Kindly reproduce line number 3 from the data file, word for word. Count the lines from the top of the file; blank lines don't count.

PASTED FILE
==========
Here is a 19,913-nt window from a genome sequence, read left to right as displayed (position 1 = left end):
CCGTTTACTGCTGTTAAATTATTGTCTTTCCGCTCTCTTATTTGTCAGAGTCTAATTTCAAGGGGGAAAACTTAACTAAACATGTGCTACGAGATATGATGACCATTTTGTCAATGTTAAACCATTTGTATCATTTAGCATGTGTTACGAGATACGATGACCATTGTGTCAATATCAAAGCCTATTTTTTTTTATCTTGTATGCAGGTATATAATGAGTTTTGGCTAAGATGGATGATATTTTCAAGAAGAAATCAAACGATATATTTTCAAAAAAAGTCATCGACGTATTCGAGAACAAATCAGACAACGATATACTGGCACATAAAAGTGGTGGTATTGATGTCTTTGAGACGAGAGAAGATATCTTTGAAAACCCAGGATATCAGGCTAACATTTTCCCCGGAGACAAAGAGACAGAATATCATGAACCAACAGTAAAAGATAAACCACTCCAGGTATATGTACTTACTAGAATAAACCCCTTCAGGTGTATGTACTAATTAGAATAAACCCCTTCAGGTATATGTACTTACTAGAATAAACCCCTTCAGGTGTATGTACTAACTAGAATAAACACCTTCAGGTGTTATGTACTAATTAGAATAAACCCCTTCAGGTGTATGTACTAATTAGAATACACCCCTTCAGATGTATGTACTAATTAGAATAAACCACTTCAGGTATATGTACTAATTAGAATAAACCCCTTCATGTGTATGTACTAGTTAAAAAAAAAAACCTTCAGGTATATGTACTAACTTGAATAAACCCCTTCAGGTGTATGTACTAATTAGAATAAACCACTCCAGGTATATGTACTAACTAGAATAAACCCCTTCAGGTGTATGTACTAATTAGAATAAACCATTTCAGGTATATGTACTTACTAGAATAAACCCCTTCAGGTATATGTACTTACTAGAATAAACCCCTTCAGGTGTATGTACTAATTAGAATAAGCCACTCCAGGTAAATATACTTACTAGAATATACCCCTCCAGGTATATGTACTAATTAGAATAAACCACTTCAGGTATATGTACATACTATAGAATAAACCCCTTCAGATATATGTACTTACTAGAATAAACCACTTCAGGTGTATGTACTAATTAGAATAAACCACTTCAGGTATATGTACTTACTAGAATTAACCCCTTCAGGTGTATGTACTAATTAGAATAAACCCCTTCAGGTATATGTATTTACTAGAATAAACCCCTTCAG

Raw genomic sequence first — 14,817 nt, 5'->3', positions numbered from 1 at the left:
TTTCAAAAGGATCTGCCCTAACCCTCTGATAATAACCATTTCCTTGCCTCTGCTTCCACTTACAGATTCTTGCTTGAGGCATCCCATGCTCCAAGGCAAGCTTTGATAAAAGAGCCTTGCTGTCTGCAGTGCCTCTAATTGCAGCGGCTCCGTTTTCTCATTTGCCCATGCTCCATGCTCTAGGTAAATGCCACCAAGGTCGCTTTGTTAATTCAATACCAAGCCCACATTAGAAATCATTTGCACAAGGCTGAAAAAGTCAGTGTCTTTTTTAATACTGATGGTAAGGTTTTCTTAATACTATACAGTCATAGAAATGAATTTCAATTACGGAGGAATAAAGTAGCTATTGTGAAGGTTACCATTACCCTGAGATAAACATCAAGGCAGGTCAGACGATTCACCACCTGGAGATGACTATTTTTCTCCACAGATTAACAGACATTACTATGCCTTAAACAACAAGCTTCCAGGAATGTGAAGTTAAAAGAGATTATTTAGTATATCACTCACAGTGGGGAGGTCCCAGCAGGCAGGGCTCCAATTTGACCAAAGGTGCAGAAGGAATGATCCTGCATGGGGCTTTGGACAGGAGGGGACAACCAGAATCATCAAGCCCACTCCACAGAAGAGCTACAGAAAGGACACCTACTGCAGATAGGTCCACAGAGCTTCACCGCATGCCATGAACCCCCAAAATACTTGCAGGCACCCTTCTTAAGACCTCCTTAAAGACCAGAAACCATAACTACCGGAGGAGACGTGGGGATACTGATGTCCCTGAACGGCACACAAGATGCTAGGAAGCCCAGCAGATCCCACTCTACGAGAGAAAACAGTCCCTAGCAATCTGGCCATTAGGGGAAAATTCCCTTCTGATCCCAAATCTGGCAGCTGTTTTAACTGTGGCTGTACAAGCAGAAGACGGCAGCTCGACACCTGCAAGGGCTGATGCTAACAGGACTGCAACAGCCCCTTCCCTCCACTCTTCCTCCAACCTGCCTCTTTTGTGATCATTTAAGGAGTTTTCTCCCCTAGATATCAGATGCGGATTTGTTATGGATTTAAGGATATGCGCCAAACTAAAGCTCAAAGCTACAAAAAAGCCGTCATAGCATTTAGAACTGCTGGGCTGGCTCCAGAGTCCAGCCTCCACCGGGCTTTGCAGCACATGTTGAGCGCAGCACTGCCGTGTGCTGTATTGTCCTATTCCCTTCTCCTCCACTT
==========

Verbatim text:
Raw genomic sequence first — 14,817 nt, 5'->3', positions numbered from 1 at the left: